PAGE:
Comparison of SAT Scores for the University of California Campuses

A Table of the Middle 50% Scores for Math, Reading Comprehenstion and Writing

Rady School of Management at UCSD
Rady School of Management at UCSD. Marisa Benjamin

The University of California system includes some of the best public universities in the country. Admissions criteria vary widely, and the table below presents the middle 50% of SAT scores for enrolled students at the 10 University of California schools. If your scores fall within or above the ranges listed below, you're on target for admission to these schools.

Comparing SAT Scores for Admission to University of California Schools

University of California SAT Score Comparison (mid 50%)
(Learn what these numbers mean)
Berkeley610740640770see graph
Davis510630560710see graph
Irvine480600550690see graph
Los Angeles580710600760see graph
Merced440550460570see graph
Riverside490600490610see graph
San Diego580680640770see graph
San FranciscoGraduate Study Only
Santa Barbara530660560700see graph
Santa Cruz510630540670see graph
View the ACT version of this table
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The admissions standards for UC Merced are similar to many of the California State Universities, whereas Berkeley and UCLA are among the most selective public universities in the country. Note that there are some private colleges and universities that are far more selective, and not a single public institution made my list of the country's 20 most selective colleges.

SAT Scores Are Just One Piece of the Application

Realize that SAT scores are just one part of the application, and a strong high school record carries even more weight. The University of California admissions folks are going to want to see that you have done well in a challenging college preparatory curriculum. Success in Advanced Placement, International Baccalaureate, Honors and dual enrollment classes can all play a meaningful role in the admissions process.

The University of California universities (unlike the Cal State universities) practice holistic admissions, meaning that they look at more than just grades and SAT/ACT scores.

Strong writing skills, a varied academic background, work or volunteer experiences, and a range of extracurricular activities are all factors the school's admissions office will take into account. And remember that 25% of enrolled students had SAT scores lower than the ranges listed here—if your scores are below the ranges shown, you still have a chance of being admitted, provided the rest of your application is strong.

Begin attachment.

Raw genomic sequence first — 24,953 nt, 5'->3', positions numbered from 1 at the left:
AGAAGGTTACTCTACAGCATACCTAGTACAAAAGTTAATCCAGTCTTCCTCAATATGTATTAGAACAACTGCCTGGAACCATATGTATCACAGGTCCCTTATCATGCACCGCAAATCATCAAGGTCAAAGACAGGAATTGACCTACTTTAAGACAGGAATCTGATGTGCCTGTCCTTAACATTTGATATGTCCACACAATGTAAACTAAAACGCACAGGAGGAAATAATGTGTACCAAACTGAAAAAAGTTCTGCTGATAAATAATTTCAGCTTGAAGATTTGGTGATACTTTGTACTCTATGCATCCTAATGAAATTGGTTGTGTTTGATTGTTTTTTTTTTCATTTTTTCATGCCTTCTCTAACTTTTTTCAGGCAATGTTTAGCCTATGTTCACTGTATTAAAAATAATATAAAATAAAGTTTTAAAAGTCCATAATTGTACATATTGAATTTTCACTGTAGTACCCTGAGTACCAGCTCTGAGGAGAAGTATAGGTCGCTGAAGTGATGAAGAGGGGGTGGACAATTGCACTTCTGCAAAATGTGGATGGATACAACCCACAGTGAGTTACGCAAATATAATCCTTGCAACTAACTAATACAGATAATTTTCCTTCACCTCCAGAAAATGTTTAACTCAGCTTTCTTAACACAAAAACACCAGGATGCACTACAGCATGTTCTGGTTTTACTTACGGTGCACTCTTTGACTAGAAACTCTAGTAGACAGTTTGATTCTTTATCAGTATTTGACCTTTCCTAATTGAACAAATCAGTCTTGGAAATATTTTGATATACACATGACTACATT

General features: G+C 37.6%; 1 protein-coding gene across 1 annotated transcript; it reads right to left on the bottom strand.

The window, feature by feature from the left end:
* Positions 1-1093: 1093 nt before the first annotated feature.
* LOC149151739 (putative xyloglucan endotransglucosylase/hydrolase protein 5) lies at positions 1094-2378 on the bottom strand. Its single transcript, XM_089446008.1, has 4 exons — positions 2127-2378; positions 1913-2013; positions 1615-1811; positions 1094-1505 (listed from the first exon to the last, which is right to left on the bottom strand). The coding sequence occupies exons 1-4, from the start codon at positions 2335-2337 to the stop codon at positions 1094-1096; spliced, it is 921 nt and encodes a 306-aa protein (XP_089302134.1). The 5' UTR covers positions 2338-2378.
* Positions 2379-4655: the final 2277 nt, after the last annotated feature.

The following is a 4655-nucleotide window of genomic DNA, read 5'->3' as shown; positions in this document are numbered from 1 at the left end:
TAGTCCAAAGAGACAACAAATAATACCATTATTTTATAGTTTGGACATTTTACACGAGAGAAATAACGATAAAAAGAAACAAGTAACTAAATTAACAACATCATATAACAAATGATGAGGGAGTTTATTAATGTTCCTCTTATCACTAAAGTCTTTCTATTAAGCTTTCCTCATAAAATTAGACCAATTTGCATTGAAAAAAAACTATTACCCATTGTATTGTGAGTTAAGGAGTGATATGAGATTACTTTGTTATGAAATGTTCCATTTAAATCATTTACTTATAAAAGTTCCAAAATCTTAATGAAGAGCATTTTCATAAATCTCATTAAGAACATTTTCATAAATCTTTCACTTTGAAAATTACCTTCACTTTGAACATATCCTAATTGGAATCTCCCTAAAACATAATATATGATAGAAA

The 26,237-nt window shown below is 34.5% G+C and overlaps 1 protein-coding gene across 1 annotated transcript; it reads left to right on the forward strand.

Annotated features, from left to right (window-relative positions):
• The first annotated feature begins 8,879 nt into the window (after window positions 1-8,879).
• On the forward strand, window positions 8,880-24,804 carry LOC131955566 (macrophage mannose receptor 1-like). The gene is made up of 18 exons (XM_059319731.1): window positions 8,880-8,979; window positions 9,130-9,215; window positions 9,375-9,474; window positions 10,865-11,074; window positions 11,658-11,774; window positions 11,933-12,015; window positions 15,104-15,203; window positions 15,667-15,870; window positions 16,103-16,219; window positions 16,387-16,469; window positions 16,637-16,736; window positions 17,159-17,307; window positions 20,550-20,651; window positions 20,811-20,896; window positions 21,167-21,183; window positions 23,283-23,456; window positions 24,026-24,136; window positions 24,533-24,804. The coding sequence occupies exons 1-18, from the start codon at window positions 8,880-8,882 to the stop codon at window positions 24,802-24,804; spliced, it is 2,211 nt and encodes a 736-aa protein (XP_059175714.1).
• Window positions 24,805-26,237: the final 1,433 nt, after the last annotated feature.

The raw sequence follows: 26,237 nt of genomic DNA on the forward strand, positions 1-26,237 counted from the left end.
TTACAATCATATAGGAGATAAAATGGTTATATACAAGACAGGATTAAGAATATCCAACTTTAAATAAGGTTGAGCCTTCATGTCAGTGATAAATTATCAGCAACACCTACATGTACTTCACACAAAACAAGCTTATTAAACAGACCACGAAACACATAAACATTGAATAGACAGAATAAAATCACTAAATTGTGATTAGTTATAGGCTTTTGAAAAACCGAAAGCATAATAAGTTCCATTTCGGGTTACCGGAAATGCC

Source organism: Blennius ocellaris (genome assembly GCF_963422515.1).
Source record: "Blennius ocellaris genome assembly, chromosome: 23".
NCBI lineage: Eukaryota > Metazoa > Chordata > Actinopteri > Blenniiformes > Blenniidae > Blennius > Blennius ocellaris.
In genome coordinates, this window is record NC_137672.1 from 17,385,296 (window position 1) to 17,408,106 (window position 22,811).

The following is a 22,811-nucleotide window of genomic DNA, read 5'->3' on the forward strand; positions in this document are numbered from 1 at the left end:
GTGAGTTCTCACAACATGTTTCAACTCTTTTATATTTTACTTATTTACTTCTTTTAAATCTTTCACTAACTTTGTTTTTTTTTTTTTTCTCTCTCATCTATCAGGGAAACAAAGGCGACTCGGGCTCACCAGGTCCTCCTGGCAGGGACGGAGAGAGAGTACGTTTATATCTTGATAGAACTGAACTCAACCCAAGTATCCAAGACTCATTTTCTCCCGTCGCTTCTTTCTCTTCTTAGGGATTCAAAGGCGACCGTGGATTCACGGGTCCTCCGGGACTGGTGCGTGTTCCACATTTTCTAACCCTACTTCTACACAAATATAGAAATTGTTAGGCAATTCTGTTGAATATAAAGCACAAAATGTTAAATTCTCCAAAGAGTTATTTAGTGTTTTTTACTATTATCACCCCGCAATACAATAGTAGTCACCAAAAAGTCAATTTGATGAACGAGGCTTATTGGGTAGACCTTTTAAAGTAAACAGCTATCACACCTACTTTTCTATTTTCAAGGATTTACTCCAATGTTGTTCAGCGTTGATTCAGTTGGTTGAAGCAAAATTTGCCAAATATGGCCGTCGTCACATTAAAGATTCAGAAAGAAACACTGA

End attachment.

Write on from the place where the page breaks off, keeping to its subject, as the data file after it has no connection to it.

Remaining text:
To see a visual of this, click on the "see graph" link at the right of each row in the table above. There, you'll find a graph that shows how other applicants fared at each school—whether they were accepted, waitlisted, or rejected, and what their grades and SAT/ACT scores were. You might find some students with higher scores and grades weren't admitted to a school, but some students with lower grades were admitted. This illustrates the idea of holistic admissions—that SAT scores are just one part of the application process. A special talent in athletics or music, a compelling personal story, and other secondary factors can help make up for SAT scores that are less than ideal. That said, your chances of being admitted will obviously be best if your standardized test scores are on the higher end of the ranges listed in the table.

To see a full profile of each college, click on the names in the table above. There, you can find more information on admissions, enrollment, popular majors, and financial aid. 

More SAT Tables:

The University of California is, overall, much more selective than the Cal State system. Check out this SAT score comparison of the Cal State universities for more information.

To see how the University of California compares to other top schools in California, check out this SAT score comparison of California colleges and universities. You'll see that Stanford, Harvey Mudd, CalTech, and Pomona College are more selective than any of the UC schools.

UCLA, Berkeley, and UCSD are among the most selective public universities in the country as you can see in this SAT score comparison of top public universities in the United States.

Data from National Center for Educational Statistics